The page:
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Landfill

OPINION
May 30, 2012
Not counting arson, there are three ways to dispose of unwanted possessions: The landfill route, the charity route and the yard sale route. The relative cost/benefit analysis of the three is fairly straightforward. The landfill is the least complicated, but most expensive. I have been to the landfill, and I can say with confidence that the men and women who work there do not judge. You will get no disapproving stares as you dispose of unfortunate decorating choices of the past 30 years, the pink flamingos of life, to which we all occasionally succumb.
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LIFESTYLE
May 10, 2012
The Cub Scouts of Pack 108 from the Old Forge area took a tour of the Washington County Landfill on April 21.
OPINION
April 26, 2012
People need to speak up about recycling fees To the editor: I find it appalling that leaders of this county would consider such fees for recycling. In response to Commissioner Callaham's comments, I assume she favors fleecing county residents? Perhaps one term as a commissioner is enough for her. Our economy is still unsteady at best. Many people are barely getting by, gas prices are at record highs, electricity rates are out of control and taxes continue in no direction but up. User fees to recycle is absolutely absurd.
LIFESTYLE
March 6, 2012
The Washington County Forty West Landfill now accepts used and unused cooking oils from county residents for recycling. Commercial oils will not be accepted from restaurants or other businesses. Cooking oils may be brought to the recycling area during normal facility hours, and placed into the designated tank adjacent to the recycle lot attendant building. Any type of liquid vegetable oil may be accepted for recycling such as peanut, corn, canola, olive and safflower. Animal fats and grease will not be accepted.
OPINION
February 13, 2012
“Way to go, Mr. Murray and your county commissioners. Punish recyclers with fees and/or inconvenience. Reward those who have no problem loading up the landfill with valuable resources. Are you saving our tax dollars for the next cell in the landfill? Or maybe to continue funding the 'airport'? What do we stand up for in this county? I believe I smell garbage.” - Washington County “Today's Smithsburg caller assumes that our local officials never met with officials from Frederick.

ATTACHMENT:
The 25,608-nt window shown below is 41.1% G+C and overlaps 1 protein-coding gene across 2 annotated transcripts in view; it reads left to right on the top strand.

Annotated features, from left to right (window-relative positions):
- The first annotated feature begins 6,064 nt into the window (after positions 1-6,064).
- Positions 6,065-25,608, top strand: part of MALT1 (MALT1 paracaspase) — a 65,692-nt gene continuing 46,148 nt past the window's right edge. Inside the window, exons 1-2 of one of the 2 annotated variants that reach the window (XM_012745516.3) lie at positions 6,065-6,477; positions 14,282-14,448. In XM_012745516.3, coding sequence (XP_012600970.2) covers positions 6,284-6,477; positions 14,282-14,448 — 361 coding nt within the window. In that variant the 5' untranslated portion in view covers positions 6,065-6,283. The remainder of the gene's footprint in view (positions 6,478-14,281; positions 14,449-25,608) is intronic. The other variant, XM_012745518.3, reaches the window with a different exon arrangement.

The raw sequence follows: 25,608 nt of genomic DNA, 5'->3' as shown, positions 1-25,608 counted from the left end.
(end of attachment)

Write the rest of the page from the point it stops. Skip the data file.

NEWS
By HEATHER KEELS | heather.keels@herald-mail.com | January 30, 2012
Washington County is cutting back operating hours at its four landfill transfer stations to help reduce operating costs in the county's Solid Waste Department, county spokeswoman Sarah Lankford Sprecher said. Starting Feb. 13, the transfer stations at Dargan, Greensburg, Hancock and Kaetzel will be closed on Mondays and will be open from 7:30 a.m. to 3:30 p.m. Tuesday through Saturday. The stations already are closed on Sundays. The current hours vary, but the change will mean most stations will be open at least 30 fewer minutes per day. The landfill transfer stations are staffed drop-off points for trash and recyclables from county residents.
NEWS
By HEATHER KEELS | heather.keels@herald-mail.com | January 9, 2012
The City of Hagerstown's decision to send its trash to a landfill in Pennsylvania will cost Washington County's landfill about 10 percent of its tipping fee income, according to a county spokeswoman. In 2011, the city disposed of about 11,820 tons of residential waste at the county-owned Forty West Landfill, paying $603,026 in tipping fees, county spokeswoman Sarah Lankford Sprecher said. But on Jan. 1, the city switched to a new trash-collection contractor, Waste Management of Pennsylvania, which takes the garbage to Mountainview Landfill in Upton, Pa. “It is the prerogative of the city to do what they feel is in their best interest,” Sprecher said.
NEWS
By HEATHER KEELS | heather.keels@herald-mail.com | January 7, 2012
Testing of discolored water seeping from the ground in the area of Washington County's Old City/County Landfill into Conococheague Creek revealed an arsenic level almost double that of the Environmental Protection Agency's standard for drinking water, a Maryland Department of the Environment spokesman said. At MDE's request, Washington County has hired a contractor to investigate the issue and develop a remedial action plan, MDE spokesman Jay Apperson said. An Aug. 3 sample of the seep area was found to have 17 parts per billion of arsenic, Apperson said.
NEWS
By ROXANN MILLER | roxann.miller@herald-mail.com | December 14, 2011
At noon today, motorists will notice a new traffic signal at the intersection of U.S. 11 and Swamp Fox Road (Pa. 914). Greg Cook, chairman of the Guilford Township Supervisors, said initially that the light will flash amber to slow traffic. But, on Wednesday, the signal will begin to operate normally. With Waste Management's planned expansion of its landfill near Upton, Pa., Waste Management spokeswoman Cheryl Shields said the signal provides a safer route for trucks hauling waste from Interstate 81 north to the landfill.
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